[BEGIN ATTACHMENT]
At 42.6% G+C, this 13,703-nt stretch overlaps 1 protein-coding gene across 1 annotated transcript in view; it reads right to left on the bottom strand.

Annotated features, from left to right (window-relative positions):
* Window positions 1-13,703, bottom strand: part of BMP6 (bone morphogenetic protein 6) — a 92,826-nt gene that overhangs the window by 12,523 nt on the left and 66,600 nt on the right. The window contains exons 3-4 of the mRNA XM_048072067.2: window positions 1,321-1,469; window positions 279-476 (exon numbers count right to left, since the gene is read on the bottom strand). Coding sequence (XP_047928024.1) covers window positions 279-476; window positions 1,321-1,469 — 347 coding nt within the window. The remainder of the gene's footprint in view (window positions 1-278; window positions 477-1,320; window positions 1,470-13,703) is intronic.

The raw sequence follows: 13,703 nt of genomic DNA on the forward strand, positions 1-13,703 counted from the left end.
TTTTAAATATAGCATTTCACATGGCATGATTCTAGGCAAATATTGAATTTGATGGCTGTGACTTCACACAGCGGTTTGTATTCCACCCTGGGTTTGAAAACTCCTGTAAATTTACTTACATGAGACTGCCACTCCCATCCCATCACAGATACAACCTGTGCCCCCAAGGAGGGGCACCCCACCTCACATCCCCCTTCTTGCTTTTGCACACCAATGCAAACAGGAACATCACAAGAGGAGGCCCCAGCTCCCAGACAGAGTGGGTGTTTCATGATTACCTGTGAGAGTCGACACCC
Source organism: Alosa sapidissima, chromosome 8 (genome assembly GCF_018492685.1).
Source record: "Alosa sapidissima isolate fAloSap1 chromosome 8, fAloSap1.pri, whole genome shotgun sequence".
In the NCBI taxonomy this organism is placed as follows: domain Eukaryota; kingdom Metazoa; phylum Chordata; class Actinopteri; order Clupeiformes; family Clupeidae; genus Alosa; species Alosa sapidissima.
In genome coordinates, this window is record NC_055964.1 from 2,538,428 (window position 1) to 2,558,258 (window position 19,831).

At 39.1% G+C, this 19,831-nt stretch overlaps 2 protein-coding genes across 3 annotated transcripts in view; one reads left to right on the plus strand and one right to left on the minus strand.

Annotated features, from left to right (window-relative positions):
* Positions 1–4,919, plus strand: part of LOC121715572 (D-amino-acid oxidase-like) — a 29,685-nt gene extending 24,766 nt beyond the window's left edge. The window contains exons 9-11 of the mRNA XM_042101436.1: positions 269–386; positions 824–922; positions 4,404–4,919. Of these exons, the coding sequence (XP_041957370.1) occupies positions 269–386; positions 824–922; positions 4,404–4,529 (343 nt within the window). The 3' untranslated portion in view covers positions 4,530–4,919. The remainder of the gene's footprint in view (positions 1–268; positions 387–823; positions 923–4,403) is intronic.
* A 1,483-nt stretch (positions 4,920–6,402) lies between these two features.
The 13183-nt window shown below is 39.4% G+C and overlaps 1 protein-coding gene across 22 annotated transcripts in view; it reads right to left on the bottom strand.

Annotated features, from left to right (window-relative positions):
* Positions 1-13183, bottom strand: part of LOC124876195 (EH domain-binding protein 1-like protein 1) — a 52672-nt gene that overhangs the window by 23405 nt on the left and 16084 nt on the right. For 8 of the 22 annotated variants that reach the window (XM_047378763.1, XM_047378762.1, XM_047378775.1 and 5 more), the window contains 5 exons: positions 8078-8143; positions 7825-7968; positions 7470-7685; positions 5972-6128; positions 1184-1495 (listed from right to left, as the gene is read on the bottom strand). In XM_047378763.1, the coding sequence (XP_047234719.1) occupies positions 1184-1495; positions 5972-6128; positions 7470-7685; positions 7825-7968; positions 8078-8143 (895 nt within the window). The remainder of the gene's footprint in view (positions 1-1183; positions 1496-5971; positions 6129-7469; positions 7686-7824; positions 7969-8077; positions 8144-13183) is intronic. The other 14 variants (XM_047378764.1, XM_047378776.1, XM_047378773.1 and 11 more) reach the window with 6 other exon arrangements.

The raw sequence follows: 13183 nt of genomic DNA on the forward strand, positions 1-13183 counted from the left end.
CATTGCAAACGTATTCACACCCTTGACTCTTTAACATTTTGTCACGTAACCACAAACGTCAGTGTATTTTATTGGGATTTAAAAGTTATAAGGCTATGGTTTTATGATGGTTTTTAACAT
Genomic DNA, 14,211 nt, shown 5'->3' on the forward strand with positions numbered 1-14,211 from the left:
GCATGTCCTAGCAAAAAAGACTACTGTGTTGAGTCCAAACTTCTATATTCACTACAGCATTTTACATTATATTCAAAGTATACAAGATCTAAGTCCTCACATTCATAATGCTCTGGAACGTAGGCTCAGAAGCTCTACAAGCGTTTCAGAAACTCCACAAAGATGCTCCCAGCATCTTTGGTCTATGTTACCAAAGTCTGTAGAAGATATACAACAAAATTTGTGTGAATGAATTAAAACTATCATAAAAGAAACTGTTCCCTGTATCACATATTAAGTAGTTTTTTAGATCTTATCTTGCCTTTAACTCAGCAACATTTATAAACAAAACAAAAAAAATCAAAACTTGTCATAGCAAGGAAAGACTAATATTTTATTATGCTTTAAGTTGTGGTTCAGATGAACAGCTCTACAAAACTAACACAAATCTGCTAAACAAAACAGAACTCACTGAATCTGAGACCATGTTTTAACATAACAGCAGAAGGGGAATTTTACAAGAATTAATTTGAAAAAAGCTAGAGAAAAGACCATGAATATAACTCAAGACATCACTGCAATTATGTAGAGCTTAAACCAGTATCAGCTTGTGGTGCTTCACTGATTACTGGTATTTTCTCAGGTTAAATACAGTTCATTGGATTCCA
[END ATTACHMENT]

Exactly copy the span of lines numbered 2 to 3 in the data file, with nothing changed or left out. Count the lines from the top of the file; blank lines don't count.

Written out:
Annotated features, from left to right (window-relative positions):
* Window positions 1-13,703, bottom strand: part of BMP6 (bone morphogenetic protein 6) — a 92,826-nt gene that overhangs the window by 12,523 nt on the left and 66,600 nt on the right. The window contains exons 3-4 of the mRNA XM_048072067.2: window positions 1,321-1,469; window positions 279-476 (exon numbers count right to left, since the gene is read on the bottom strand). Coding sequence (XP_047928024.1) covers window positions 279-476; window positions 1,321-1,469 — 347 coding nt within the window. The remainder of the gene's footprint in view (window positions 1-278; window positions 477-1,320; window positions 1,470-13,703) is intronic.